Connections among people are vital to physical, mental, emotional and spiritual health. Anyone who took psychology 101 will probably remember Maslow’s hierarchy of needs. It goes something like this: fundamental among needs humans require is connection—esteem, friendship and love. If these are not met, individuals feel anxious and tense.

Also, as anyone who has been affected by autism will attest, connection is often more difficult because of the disorder or misperceptions about autism

I’ve started this blog mentioning Maslow and the human needs because I watched, and was charmed by, a spectacle that took place Friday night at the Erik’s Ranch & Retreats’ Diamonds in the Rough. Although it ostensibly was a fundraiser and awareness raiser for adults with autism, I watched connections being made among people who would not ordinarily have come together.

Under the aegis of an art exhibit and sale, our Erik’s Minnesota Adventures tour guides convened at Griffin Gallery in Edina, Minnesota, to mingle with artists and guests. I watched each of the young adults with autism easily converse with guests. I think back to a year ago, when Erik’s Minnesota Adventures had just started. These same social butterflies were not nearly as confident, nor would they have mingled as easily as they did this year.

I’m not saying that Erik’s Minnesota Adventures is the only reason they have self-confidence, but it has helped them find their voices. The connections each one made warms my heart and tells me that changing perception is tantamount to what we do at Erik’s Ranch & Retreats.

As fundraisers go, I would have liked to sell more art. On a connection basis, however, I believe that it was a huge success. My thanks to everyone who joined us, helped and made this evening a success.

Mary Nelson, communications director, Erik’s Ranch & Retreats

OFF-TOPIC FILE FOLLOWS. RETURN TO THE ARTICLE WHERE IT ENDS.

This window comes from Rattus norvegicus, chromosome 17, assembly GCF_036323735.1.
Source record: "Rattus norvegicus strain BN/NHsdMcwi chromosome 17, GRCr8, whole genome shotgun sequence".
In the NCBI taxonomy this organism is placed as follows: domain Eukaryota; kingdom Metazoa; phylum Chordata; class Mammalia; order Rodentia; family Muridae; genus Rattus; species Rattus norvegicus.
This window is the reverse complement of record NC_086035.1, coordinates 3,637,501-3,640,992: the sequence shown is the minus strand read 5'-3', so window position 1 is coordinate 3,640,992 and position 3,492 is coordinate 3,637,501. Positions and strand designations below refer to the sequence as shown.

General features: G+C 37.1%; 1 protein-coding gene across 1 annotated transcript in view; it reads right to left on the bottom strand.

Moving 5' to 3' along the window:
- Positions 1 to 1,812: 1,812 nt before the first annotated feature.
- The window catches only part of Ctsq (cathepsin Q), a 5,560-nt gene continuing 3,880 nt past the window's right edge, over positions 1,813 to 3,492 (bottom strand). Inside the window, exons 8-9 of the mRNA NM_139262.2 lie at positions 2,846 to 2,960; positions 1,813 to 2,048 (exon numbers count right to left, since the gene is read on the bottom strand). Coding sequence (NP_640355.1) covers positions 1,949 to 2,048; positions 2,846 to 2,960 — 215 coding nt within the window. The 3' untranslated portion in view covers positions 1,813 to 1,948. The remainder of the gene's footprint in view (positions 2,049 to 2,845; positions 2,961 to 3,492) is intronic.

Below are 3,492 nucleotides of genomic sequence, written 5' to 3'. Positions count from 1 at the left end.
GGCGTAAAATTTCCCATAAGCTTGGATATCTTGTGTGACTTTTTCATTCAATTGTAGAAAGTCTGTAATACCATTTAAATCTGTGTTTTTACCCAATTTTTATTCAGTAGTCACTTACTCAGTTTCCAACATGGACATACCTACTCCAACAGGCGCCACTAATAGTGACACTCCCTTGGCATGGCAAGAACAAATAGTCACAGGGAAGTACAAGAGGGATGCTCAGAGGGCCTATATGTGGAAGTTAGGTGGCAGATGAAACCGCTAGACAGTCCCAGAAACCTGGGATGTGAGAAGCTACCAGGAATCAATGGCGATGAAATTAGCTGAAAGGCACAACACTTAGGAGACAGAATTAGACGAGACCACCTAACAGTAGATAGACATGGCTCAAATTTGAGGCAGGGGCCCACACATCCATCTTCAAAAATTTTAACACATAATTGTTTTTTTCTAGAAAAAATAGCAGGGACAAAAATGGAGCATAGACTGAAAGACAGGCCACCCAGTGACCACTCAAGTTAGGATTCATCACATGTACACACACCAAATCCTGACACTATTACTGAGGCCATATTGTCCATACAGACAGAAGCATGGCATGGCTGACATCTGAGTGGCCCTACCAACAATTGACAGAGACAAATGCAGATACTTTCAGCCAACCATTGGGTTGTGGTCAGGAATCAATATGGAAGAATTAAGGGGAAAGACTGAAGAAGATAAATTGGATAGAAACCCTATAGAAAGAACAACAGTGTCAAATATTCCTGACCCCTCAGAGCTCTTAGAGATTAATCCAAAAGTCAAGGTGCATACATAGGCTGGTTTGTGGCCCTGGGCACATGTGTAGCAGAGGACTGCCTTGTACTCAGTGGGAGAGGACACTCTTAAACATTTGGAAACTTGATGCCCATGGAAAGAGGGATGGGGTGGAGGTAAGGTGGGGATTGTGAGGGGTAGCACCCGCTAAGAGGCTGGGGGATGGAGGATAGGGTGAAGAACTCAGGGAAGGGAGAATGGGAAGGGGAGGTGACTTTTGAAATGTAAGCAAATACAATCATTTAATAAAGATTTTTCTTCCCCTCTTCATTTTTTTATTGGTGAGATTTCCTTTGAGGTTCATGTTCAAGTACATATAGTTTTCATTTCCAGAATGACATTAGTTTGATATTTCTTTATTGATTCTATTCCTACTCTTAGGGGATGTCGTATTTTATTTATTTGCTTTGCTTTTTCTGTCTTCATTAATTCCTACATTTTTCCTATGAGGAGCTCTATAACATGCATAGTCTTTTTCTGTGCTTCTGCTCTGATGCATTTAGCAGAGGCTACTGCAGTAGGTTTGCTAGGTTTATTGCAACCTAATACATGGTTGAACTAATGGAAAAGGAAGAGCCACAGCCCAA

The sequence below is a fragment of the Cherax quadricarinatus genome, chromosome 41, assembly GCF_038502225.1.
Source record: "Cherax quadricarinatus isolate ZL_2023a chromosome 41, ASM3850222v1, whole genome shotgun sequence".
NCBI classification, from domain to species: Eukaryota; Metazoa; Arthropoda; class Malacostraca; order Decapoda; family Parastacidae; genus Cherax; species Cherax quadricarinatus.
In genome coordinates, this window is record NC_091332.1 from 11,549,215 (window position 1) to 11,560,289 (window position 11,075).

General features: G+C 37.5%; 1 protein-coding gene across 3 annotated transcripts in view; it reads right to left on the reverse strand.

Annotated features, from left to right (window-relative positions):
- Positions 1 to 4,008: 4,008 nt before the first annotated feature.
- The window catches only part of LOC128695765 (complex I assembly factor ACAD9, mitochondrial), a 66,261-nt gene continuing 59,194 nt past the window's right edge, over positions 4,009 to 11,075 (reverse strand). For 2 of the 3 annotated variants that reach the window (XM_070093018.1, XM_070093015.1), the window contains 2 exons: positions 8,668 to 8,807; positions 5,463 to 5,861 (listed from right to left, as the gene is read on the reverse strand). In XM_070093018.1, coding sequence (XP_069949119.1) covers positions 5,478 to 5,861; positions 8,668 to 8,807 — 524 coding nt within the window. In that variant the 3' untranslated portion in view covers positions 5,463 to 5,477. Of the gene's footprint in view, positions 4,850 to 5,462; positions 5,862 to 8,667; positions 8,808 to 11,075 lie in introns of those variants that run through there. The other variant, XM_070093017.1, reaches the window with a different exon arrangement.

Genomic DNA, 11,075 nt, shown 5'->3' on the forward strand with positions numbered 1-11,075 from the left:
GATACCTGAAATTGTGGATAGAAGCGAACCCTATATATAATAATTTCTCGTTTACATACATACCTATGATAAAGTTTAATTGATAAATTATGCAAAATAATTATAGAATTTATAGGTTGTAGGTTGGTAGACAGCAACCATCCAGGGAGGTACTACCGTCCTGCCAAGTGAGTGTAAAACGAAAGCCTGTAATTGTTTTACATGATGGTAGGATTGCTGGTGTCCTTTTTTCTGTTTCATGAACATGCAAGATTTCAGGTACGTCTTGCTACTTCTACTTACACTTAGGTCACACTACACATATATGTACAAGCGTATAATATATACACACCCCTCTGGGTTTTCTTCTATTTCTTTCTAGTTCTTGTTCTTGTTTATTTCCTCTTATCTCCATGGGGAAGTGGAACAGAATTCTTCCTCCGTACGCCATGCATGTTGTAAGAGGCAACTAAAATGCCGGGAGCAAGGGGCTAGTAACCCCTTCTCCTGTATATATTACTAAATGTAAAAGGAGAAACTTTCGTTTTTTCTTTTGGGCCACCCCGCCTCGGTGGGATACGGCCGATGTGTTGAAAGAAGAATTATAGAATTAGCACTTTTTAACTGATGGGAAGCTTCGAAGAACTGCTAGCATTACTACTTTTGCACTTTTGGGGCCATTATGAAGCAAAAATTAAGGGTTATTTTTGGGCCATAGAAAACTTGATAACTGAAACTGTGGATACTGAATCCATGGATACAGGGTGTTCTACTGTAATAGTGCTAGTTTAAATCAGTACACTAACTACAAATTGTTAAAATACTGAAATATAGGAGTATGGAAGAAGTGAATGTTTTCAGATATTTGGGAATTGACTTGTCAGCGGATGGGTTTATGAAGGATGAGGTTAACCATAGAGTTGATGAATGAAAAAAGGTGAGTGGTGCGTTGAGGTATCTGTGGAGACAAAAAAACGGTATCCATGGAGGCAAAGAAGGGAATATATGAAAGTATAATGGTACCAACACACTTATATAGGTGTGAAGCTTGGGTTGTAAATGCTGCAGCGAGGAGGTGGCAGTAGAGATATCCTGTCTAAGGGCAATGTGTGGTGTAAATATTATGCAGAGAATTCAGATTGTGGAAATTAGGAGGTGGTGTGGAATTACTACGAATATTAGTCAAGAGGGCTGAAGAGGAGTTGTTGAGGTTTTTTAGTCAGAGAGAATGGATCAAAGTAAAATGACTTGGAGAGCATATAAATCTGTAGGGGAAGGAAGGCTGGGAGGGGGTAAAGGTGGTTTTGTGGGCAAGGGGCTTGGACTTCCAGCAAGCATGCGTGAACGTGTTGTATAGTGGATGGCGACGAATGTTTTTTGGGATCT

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Earlier this year, revisions to the autism diagnosis in the Diagnostic and Statistical Manual, Fifth Edition (DSM-V) were announced. Parents of children diagnosed with autism were concerned that this change would affect services provided to their children. Even though the new criteria for diagnosis are touted as an improvement to diagnosis, which will provide better services, these parents’ fears seem to be justified.

After merely three months since the DSM-V came out, the Autism Action Network sent an action alert requesting information about how services are being eliminated for individuals with autism. It seems that there are institutions and organizations that have taken the DSM-V criteria and used it to say, “you no longer have autism; so you no longer receive services.”

I have to lament here that the funding battle to help our children just never seems to end. I believe unreasonable thinking has sentenced this population to warehousing or to depression, incarceration and even suicide. From the DSM-V standpoint, it seems we value money far more than the lives of these individuals—we are unwilling to incorporate changes that would make a space for different abilities.

So much of the battle has to do with misperceptions and misunderstandings and staying silent about them. There are ways to foment change and many are incremental. However, if we don’t raise our voices, little will change. Advocacy starts on an individual level and will not reach a global level until our voices are heard.

The Autism Action Network is one voice that is raised. Send your stories to this group and help turn the tide.